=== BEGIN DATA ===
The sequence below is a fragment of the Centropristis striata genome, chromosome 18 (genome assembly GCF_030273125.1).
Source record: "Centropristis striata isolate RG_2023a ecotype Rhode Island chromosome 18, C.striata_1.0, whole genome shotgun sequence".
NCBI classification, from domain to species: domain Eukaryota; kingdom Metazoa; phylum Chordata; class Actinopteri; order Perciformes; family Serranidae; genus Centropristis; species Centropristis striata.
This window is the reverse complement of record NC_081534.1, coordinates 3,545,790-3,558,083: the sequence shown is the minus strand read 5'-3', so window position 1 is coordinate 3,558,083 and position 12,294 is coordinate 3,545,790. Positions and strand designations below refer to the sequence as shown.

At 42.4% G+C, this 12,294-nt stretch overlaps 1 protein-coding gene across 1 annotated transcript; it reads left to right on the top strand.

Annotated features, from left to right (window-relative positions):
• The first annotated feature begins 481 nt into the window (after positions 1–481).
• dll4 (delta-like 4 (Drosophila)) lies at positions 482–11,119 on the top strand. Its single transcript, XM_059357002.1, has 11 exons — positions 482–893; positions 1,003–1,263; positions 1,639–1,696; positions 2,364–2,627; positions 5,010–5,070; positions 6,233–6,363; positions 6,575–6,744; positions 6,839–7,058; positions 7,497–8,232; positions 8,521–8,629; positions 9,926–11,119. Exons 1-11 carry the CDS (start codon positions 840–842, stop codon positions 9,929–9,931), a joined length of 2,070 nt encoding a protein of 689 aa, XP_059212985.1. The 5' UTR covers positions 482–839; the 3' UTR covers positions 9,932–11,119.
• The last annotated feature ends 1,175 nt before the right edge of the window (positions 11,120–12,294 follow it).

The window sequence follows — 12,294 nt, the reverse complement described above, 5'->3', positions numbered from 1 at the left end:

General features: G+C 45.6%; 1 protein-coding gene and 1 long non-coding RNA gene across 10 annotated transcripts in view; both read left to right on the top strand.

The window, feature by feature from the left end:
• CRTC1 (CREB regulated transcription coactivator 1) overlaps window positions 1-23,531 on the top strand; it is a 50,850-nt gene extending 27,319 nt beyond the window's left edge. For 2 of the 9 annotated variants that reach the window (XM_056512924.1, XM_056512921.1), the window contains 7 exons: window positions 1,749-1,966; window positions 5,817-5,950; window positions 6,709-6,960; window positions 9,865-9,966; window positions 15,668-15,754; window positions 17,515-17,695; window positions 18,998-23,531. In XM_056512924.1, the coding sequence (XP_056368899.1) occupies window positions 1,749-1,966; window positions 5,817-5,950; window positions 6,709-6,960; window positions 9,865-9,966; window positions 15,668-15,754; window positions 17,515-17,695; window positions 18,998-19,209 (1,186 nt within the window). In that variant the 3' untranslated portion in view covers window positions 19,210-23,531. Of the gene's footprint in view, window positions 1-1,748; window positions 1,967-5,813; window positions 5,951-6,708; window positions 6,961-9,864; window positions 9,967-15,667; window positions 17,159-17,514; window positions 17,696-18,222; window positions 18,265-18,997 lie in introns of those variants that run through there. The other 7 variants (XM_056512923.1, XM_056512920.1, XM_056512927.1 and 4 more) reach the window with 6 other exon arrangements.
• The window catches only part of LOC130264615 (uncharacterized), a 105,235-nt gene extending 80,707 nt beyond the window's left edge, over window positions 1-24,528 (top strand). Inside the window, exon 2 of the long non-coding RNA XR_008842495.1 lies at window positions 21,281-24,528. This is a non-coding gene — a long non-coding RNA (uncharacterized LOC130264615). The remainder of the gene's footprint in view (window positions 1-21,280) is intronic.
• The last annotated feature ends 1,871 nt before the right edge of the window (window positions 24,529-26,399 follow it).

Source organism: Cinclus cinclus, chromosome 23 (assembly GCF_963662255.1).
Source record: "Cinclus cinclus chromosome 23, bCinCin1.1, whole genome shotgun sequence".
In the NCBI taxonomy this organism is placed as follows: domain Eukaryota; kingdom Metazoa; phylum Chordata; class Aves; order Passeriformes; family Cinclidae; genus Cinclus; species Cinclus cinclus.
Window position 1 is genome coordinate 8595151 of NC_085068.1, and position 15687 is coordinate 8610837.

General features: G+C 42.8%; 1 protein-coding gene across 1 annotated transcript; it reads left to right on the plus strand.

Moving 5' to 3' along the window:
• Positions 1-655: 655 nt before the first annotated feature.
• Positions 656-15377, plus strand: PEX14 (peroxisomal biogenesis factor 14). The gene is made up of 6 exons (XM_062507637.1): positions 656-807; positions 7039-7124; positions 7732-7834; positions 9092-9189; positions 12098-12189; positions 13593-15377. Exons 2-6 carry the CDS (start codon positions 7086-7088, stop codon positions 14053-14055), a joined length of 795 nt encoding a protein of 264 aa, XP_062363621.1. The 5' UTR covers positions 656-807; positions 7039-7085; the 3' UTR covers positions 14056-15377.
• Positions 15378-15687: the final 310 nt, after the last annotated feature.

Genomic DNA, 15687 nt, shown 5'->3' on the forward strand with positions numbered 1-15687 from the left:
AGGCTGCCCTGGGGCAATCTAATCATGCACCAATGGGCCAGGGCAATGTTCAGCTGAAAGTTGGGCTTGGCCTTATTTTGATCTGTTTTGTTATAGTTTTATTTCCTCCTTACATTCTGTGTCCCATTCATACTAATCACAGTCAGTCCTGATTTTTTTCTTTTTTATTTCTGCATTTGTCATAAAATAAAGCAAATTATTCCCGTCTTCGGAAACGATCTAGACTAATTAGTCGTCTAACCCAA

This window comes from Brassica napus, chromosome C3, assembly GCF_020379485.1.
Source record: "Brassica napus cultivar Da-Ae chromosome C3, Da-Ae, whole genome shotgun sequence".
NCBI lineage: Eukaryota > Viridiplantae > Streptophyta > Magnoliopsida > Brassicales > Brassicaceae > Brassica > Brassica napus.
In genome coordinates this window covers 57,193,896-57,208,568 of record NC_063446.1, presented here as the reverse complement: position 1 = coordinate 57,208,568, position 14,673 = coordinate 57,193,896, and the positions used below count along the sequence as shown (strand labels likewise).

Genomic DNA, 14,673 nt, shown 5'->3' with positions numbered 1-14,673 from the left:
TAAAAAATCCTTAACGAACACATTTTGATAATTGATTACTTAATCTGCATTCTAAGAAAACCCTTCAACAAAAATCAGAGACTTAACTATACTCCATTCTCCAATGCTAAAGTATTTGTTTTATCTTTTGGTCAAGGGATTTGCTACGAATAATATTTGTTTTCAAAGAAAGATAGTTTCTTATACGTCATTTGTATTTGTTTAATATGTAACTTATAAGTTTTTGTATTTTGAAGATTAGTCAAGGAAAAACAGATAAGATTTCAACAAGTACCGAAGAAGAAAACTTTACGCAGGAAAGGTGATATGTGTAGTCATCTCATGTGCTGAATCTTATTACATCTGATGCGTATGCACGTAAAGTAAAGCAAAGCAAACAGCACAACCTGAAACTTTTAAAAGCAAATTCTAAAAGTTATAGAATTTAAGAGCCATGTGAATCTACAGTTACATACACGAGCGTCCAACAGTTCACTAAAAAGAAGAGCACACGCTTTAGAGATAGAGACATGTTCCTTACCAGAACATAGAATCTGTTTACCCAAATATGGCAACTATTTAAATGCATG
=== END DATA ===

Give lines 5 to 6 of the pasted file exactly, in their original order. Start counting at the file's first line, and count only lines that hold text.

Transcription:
At 42.4% G+C, this 12,294-nt stretch overlaps 1 protein-coding gene across 1 annotated transcript; it reads left to right on the top strand.

Annotated features, from left to right (window-relative positions):